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Electrolyte Disorders

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Electrolyte Disorders WS04111: WTD3 Water Metabolism Water intake regulated by: Thirst is the response to water loss ADH release center is close to the thirst center ... – PowerPoint PPT presentation

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Title: Electrolyte Disorders


1
Electrolyte Disorders
  • WS04111 WTD3

2
Water Metabolism
  • Water intake regulated by
  • Thirst is the response to water loss
  • ADH release center is close to the thirst center
  • Water loss regulated by
  • Proximal renal tubular absorption
  • (reabsorbs 125 L/day of the 200 L/ day
    filtered by glomerulus)
  • Loop of Henle- absorbs sodium and dilutes urine
    (only sodium is reabsorbed)
  • Collecting duct- controlled by ADH- affects the
    total amount of urine excreted

3
Sodium Imbalance Hyponatremia (Low Sodium)
(fig.21-1)
  • Hypovolemia-
  • Dehydration/ Diarrhea/Vomiting
  • Renal Salt loss-
  • Diuretics/ ACE inhibitors
  • Hypervolemic-
  • CHF/ Liver disease/
  • Nephrotic syndrome/ ESRD
  • (ESRD end stage renal disease)

4
Sodium Imbalance Hyponatremia Signs and Symptoms
  • Mild ones (130-135) usually asymptomatic
  • (125-130) Nausea and malaise
  • (115-120) Headache/ Lethargy/ Disorientation
  • Red flag seizure/ comagt cardiac arrest/ death

5
Sodium Imbalance Hyponatremia- Treatment
  • Replace fluid with iv-0.45 sodium chloride
  • (half normal saline)
  • Asymptomatic cases-
  • Water restirction
  • Fludrocortisone

6
Hypernatremia
  • Only when sodium levels are greater than 155-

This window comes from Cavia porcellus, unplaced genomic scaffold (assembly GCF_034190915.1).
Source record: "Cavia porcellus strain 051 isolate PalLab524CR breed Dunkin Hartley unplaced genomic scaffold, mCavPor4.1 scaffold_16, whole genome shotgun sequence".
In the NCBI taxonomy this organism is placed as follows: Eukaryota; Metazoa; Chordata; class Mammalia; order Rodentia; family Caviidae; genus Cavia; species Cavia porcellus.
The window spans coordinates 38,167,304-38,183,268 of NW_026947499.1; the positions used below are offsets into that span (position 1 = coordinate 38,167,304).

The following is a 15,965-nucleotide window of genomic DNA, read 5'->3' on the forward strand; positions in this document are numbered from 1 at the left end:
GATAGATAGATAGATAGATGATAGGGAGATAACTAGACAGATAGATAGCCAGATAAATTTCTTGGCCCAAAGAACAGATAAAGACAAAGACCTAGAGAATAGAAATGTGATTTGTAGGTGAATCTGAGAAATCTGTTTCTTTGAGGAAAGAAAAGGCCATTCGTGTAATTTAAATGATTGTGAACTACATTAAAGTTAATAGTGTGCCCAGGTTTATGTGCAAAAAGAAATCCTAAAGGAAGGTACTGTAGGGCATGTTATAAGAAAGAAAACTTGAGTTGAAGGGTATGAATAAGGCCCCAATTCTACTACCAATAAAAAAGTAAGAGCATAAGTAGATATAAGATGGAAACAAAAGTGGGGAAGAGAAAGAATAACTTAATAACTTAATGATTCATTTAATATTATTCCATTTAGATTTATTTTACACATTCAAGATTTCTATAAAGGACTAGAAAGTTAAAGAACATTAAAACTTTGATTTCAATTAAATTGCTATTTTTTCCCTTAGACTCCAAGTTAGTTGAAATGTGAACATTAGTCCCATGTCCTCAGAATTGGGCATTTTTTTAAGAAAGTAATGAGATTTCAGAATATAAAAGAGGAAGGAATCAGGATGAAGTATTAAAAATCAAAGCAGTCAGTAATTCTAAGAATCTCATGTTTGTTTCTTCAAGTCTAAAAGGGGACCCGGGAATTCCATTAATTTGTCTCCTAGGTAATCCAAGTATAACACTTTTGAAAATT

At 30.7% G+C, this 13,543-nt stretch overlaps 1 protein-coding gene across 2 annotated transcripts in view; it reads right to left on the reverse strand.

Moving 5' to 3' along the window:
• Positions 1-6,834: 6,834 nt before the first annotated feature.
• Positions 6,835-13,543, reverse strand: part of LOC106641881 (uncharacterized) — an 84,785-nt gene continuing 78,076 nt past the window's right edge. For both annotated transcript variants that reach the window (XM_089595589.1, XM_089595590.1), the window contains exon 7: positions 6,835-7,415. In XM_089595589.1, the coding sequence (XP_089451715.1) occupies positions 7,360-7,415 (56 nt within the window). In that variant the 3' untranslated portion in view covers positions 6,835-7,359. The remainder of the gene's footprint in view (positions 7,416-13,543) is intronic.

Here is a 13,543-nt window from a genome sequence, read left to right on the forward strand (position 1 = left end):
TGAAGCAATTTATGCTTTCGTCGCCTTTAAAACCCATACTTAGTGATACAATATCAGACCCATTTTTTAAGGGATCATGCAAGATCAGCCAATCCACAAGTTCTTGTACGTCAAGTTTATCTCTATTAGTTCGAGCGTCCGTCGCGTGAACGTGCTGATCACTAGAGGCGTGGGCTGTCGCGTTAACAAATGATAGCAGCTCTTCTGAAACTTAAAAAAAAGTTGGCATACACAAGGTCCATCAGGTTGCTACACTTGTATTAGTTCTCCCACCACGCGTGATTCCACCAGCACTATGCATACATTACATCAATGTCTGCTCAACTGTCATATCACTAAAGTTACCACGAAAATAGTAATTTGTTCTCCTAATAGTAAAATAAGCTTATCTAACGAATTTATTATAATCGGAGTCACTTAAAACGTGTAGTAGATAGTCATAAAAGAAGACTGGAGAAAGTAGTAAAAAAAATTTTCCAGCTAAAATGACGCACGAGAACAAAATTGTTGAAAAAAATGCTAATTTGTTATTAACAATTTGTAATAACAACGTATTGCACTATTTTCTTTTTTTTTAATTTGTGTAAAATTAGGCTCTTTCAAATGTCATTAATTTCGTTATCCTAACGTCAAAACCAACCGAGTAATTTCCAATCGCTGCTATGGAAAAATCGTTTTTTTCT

clinically significant effects are seen
  • Decreased fluid intake
  • Increased skin loss
  • Increased GI loss (due to loss of water)
  • Renal- osmotic diuresis- (hyperglycemia)/ lack
    of ADH
  • Renal- drugs- lithium

7
Hypernatremia- symptoms and signs
  • Depression, confusion, coma, convulsions
  • Therapy Free water by mouth
  • IV 5 dextrose
  • Vasopressin/ Thiazides (increase proximal
    tubular reabsorption of water- reduces water
    delivery to distal tubule and helps)

8
Sodium Metabolism
  • Primary osmotic agent (mostly ECF)
  • Distal tubule and collecting duct are major
    regulators of urinary sodium output
  • ?Hormones- Aldosterone (increases sodium
    reabsorption) controlled by Renin- Angiotensin
  • Atrial natriuretic peptide/ Dopamine/
    Prostaglandins- inhibits Na reabsorption
  • CHF-Liver-Nephrotic syndrome-CRF- Steroid- all
    lead to Na retention
  • Urine sodium excretion less than 20 mEq/L

9
Edema Therapy
  • Restrict dietary sodium (lt1 g)
  • Diuretis- loop diuretics- lasix-potassium
    sparing- aldosterone antagonists (Aldactone)

10
Electrolyte Disorders
  • Potassium Metabolism

11
Potassium Basics
  • Primarily intracellular (3000 mEq)
  • Extracellular (65 mEq)
  • Normal dietary intake 60-90 mEq/day
  • Kidney preserves potassium homeostasis
  • Potassium must be driven into the cells-
  • Insulin/ Epinephrine help the drive
  • Renal- mostly excreted in distal tubule
  • (controlled by aldosterone)
  • More sodium delivered to the tubules more
    potassium is excreted

12
Hypokalemia (low K)
  • Less than 3.5 mEq/L
  • GI causes inadequate intake (lt10mEq/day)
  • diarrhea/ vomiting (loss of volume
  • Renin-Angiotensin-Aldosterone-leads to
  • urinaryK loss)
  • K redistribution Insulin therapy/ Epinephrine/
    Folic acid/ B12 therapy/ High bicarb intake/
    Periodic paralysis in Asians thyroid related
  • defective epinephrine sensitivity

13
Hypokalemia (low K)
  • Renal causes Diuretics/ Penicillins
  • Adrenal tumors-Aldosteronism/ ectopic ACTH/
    Licorice (anise) ingestion- steroid like
    substance- low K/ HTN/ alkalosis
  • Tobacco chewing- same as above
  • Renin tumors/ Renal artery stenosis
  • CHF
  • Magnesium depletion leads to tubular K wasting

14
Hypokalemia signs and symptoms
  • Neuro-muscular- weakness/ paralysis/
    constipation/ ileus/ decreased reflexes/
    rhabdomyolysis
  • Cardiac- arrhythmias (if on digoxinlasix)/ ECG-
    low amplitude T wave/ depressed ST segment
  • Endoctine- pancreatic insulin release

15